The UK could see 50,000 new coronavirus cases a day by mid-October without further action, the government’s chief scientific adviser has warned.
Sir Patrick Vallance said that would be expected to lead to about “200-plus deaths per day” a month after that.
It comes as the PM prepares to chair a Cobra emergency committee meeting on Tuesday morning, then make a statement in the House of Commons.
On Sunday, a further 3,899 daily cases and 18 deaths were reported in the UK.
Speaking at Downing Street alongside chief medical adviser, Prof Chris Whitty, Sir Patrick stressed the figures given were not a prediction, but added: “At the moment we think the epidemic is doubling roughly every seven days.
“If, and that’s quite a big if, but if that continues unabated, and this grows, doubling every seven days… if that continued you would end up with something like 50,000 cases in the middle of October per day.
“Fifty-thousand cases per day would be expected to lead a month later, so the middle of November say, to 200-plus deaths per day.
“The challenge, therefore, is to make sure the doubling time does not stay at seven days.
“That requires speed, it requires action and it requires enough in order to be able to bring that down.”
Prof Whitty added that if cases continued to double every seven days as Sir Patrick had set out, then the UK could “quickly move from really quite small numbers to really very large numbers because of that exponential process”.
“So we have, in a bad sense, literally turned a corner, although only relatively recently,” he said.
Prof Whitty and Sir Patrick also said:
- The rising case numbers can not be blamed on an increase in testing as there is also an “increase in positivity of the tests done”
- Around 70,000 people in the UK are estimated to currently have the disease – and about 6,000 per day are catching it (based on an ONS study)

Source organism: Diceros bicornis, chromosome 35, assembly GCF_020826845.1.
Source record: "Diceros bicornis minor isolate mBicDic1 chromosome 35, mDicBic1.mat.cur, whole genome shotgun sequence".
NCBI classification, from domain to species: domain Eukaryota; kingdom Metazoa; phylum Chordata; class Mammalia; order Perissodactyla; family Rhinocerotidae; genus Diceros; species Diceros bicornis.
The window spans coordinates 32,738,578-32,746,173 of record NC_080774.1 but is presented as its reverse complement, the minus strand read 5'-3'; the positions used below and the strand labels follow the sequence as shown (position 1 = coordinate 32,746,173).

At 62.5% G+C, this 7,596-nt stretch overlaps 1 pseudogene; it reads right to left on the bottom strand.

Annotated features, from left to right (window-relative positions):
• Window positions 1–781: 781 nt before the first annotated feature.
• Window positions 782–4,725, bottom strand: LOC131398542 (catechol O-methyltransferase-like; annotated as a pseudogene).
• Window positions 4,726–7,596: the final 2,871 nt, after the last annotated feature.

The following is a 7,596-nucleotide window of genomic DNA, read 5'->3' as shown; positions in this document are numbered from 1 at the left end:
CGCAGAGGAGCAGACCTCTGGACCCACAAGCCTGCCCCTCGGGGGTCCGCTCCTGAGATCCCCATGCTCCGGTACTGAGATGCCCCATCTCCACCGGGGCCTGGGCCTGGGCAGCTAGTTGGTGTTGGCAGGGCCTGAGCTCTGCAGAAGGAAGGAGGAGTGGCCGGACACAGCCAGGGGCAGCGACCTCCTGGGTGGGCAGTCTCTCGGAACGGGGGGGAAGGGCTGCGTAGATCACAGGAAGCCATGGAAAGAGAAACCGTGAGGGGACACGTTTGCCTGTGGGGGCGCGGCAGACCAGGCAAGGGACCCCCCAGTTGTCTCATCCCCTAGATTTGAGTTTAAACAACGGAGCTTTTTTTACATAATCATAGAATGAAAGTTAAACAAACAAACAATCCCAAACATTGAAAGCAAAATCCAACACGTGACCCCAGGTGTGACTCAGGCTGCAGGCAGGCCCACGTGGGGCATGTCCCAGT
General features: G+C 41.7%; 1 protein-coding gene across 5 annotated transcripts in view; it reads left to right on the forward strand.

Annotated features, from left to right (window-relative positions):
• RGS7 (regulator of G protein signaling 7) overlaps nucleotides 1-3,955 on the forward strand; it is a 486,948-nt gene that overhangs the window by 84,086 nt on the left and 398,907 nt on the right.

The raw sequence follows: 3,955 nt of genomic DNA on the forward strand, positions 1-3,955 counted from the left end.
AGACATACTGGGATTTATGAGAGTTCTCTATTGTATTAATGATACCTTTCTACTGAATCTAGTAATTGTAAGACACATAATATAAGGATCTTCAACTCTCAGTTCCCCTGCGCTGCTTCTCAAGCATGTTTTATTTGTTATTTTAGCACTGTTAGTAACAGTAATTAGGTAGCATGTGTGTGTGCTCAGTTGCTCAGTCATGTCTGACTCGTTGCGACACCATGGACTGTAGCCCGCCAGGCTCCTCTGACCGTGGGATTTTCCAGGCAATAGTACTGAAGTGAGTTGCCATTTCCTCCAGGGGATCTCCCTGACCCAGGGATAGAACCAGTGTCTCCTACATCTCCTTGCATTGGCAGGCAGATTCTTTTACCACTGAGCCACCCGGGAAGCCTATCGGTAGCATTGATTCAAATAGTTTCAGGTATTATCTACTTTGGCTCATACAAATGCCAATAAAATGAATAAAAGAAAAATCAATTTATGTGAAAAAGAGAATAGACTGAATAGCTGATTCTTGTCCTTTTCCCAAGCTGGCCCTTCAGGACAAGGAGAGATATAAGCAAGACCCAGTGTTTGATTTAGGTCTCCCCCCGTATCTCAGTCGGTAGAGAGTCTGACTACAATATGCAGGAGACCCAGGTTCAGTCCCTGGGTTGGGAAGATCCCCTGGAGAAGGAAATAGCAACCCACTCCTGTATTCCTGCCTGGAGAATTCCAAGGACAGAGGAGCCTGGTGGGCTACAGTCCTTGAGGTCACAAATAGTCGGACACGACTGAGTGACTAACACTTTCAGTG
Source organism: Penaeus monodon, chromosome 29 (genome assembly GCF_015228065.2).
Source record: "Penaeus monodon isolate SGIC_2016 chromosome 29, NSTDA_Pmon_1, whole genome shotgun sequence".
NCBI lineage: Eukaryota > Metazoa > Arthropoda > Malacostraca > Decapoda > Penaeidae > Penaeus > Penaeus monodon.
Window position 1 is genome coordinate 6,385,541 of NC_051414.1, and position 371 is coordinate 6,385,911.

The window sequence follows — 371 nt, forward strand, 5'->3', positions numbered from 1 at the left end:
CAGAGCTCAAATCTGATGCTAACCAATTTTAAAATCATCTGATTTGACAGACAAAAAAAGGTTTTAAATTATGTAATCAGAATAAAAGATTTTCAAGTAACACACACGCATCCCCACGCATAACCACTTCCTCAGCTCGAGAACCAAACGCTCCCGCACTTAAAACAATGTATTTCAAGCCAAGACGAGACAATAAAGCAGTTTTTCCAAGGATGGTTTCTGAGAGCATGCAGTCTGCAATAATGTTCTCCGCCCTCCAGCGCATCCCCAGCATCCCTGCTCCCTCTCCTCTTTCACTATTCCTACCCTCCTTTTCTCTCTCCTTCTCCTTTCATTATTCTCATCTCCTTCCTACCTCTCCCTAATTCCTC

- Less than 8% of the population has been infected, although the figure could be as high as 17% in London
- The rising transmission is a serious “six-month problem that we have to deal with collectively” – but science will eventually “ride to our rescue”
- The virus is not milder now than in April, despite claims to the contrary
- It is possible “that some vaccine could be available before the end of the year in small amounts for certain groups” but “the first half of next year” is much more likely
The government’s most senior science and medical advisers are clearly concerned about the rise in cases that have been seen in recent weeks.
The warning about 50,000 cases a day by mid-October is stark. We don’t know for sure how many cases there were at the peak in spring (as there was very limited testing in place) although some estimates put it at 100,000.
However, they were also at pains to point out it was not a prediction – for one thing the ‘rule of six’ which came in just a week ago has not had time to have an impact.
Even among the government’s own advisers there is disagreement over whether what we are seeing is the start of an exponential rise or just a gradual increase in cases, which is what you would expect at this time of year as respiratory viruses tend to circulate more with the reopening of society.
Spain and France, which both started seeing rises earlier than the UK, have not seen the sort of rapid trajectory that was presented by the advisers.
Instead, what was quite telling was the clear social messaging. Even those who are not at a high risk of complications should, they say, play their part in curbing the spread of the virus – because if it spreads then difficult decisions will be needed that have profound societal consequences.
But the big unanswered question is what ministers will do next. There is talk of further restrictions being introduced.
A couple of things are in our favour that were not in the spring. Better treatments for those who get very sick are now available, while the government is in a stronger position to protect the vulnerable groups.
Should ministers wait and see what happens? Or should they crack down early, knowing that will have a negative impact in other ways?
Prof Whitty also said that even though different parts of the UK were seeing cases rising at different rates, and even though some age groups were affected more than others, the evolving situation was “all of our problem”.